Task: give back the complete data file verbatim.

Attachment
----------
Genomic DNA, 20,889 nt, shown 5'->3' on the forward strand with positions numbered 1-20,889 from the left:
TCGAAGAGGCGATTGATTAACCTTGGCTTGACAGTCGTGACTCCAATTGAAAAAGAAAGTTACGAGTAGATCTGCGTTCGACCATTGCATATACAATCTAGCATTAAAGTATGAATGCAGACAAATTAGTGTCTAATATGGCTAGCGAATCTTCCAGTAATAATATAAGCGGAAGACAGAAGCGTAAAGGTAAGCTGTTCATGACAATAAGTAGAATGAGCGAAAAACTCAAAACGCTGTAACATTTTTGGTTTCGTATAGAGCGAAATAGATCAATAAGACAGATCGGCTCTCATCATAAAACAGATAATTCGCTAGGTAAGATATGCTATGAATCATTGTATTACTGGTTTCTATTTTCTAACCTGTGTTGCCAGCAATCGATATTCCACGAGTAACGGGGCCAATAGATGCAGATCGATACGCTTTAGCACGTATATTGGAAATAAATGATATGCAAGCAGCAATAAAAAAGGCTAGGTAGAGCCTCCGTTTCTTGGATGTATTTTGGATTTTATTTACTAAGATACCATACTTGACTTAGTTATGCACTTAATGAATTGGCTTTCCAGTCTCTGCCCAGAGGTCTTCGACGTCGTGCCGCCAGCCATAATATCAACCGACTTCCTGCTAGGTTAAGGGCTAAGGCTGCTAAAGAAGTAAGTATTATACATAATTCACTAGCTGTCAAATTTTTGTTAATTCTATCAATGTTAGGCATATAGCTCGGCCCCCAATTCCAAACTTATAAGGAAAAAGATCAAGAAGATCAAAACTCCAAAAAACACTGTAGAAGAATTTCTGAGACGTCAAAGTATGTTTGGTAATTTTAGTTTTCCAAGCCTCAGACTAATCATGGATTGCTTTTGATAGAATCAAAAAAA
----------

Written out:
Genomic DNA, 20,889 nt, shown 5'->3' on the forward strand with positions numbered 1-20,889 from the left:
TCGAAGAGGCGATTGATTAACCTTGGCTTGACAGTCGTGACTCCAATTGAAAAAGAAAGTTACGAGTAGATCTGCGTTCGACCATTGCATATACAATCTAGCATTAAAGTATGAATGCAGACAAATTAGTGTCTAATATGGCTAGCGAATCTTCCAGTAATAATATAAGCGGAAGACAGAAGCGTAAAGGTAAGCTGTTCATGACAATAAGTAGAATGAGCGAAAAACTCAAAACGCTGTAACATTTTTGGTTTCGTATAGAGCGAAATAGATCAATAAGACAGATCGGCTCTCATCATAAAACAGATAATTCGCTAGGTAAGATATGCTATGAATCATTGTATTACTGGTTTCTATTTTCTAACCTGTGTTGCCAGCAATCGATATTCCACGAGTAACGGGGCCAATAGATGCAGATCGATACGCTTTAGCACGTATATTGGAAATAAATGATATGCAAGCAGCAATAAAAAAGGCTAGGTAGAGCCTCCGTTTCTTGGATGTATTTTGGATTTTATTTACTAAGATACCATACTTGACTTAGTTATGCACTTAATGAATTGGCTTTCCAGTCTCTGCCCAGAGGTCTTCGACGTCGTGCCGCCAGCCATAATATCAACCGACTTCCTGCTAGGTTAAGGGCTAAGGCTGCTAAAGAAGTAAGTATTATACATAATTCACTAGCTGTCAAATTTTTGTTAATTCTATCAATGTTAGGCATATAGCTCGGCCCCCAATTCCAAACTTATAAGGAAAAAGATCAAGAAGATCAAAACTCCAAAAAACACTGTAGAAGAATTTCTGAGACGTCAAAGTATGTTTGGTAATTTTAGTTTTCCAAGCCTCAGACTAATCATGGATTGCTTTTGATAGAATCAAAAAAA